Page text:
The curfew is over.
In announcing on Twitter late Monday morning that he would not extend the 8 p.m.-to-5 a.m. statewide curfew, Gov. Doug Ducey thanked peaceful protesters and law enforcement officer alike.
“Arizona has avoided much of the violence we’ve seen in other states and large metro areas,” Ducey wrote in a series of tweets around 11 a.m.
Peaceful protests have continued daily since the beginning of the curfew, with thousands of people in Phoenix and downtown Scottsdale speaking out on Sunday against institutionalized racism and police brutality.
In Maricopa, several protests have been held, including a candlelight vigil on Friday night and a march on Saturday. All have been peaceful.
“I’m also thankful to all Arizonans for their patience during this time,” Ducey tweeted. “Our state and nation are facing multiple challenges, and I’m very appreciative for how the citizens and leaders of our state are conducting themselves during this historic moment.”
The curfew went into effect at 8 p.m. Sunday, May 31 as part of a Declaration of Emergency after protests in many U.S. cities had turned violent, with arson and looting.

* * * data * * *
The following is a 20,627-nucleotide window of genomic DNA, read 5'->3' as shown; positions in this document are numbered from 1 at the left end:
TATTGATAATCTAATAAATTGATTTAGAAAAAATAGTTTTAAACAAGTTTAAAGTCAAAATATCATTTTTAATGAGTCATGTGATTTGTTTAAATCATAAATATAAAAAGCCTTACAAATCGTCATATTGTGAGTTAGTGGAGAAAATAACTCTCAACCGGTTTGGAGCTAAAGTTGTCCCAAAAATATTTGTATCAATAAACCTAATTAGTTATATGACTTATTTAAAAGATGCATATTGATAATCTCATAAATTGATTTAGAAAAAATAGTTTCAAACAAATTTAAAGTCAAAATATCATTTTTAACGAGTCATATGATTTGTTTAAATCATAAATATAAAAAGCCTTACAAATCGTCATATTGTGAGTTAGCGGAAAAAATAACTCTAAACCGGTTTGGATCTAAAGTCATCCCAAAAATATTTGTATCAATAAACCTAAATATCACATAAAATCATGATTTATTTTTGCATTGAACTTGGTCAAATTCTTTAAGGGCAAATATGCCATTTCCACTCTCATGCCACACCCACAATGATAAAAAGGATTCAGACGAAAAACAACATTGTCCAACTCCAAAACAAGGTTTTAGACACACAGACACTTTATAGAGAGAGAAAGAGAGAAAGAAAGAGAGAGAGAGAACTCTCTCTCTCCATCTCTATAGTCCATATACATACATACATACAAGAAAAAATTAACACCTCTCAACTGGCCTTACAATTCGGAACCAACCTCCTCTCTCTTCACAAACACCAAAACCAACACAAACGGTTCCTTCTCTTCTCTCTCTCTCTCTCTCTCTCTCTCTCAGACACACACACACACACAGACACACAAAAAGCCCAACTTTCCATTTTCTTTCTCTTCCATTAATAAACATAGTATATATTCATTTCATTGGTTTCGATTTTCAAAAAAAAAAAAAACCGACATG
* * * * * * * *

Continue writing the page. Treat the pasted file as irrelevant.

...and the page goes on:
A day before the curfew, peaceful protests over the death of George Floyd in the custody of Minneapolis police became violent. In New York, Los Angeles, Washington, D.C., Chicago, Philadelphia, police clashed with rioters. Businesses were vandalized and looted, and buildings set afire.
In Phoenix, stores at the Scottsdale Fashion Square were vandalized and looted.
The governor has said the curfew was instituted at the request of local leaders and in coordination with state and local law enforcement.
The expiration of the curfew does not mean all is normal, however.
“With the curfew expiring, @Arizona_DPS will remain vigilant, working with local law enforcement leaders to ensure they have the tools necessary to keep our streets safe and protect the rights of all residents to make their voices heard,” Ducey tweeted.
“For the past 8 days, we’ve seen Arizonans exercise their Constitutional Rights in a peaceful manner. With this approach, Arizona can continue to be a good example of how First Amendment rights and public safety will be prioritized.”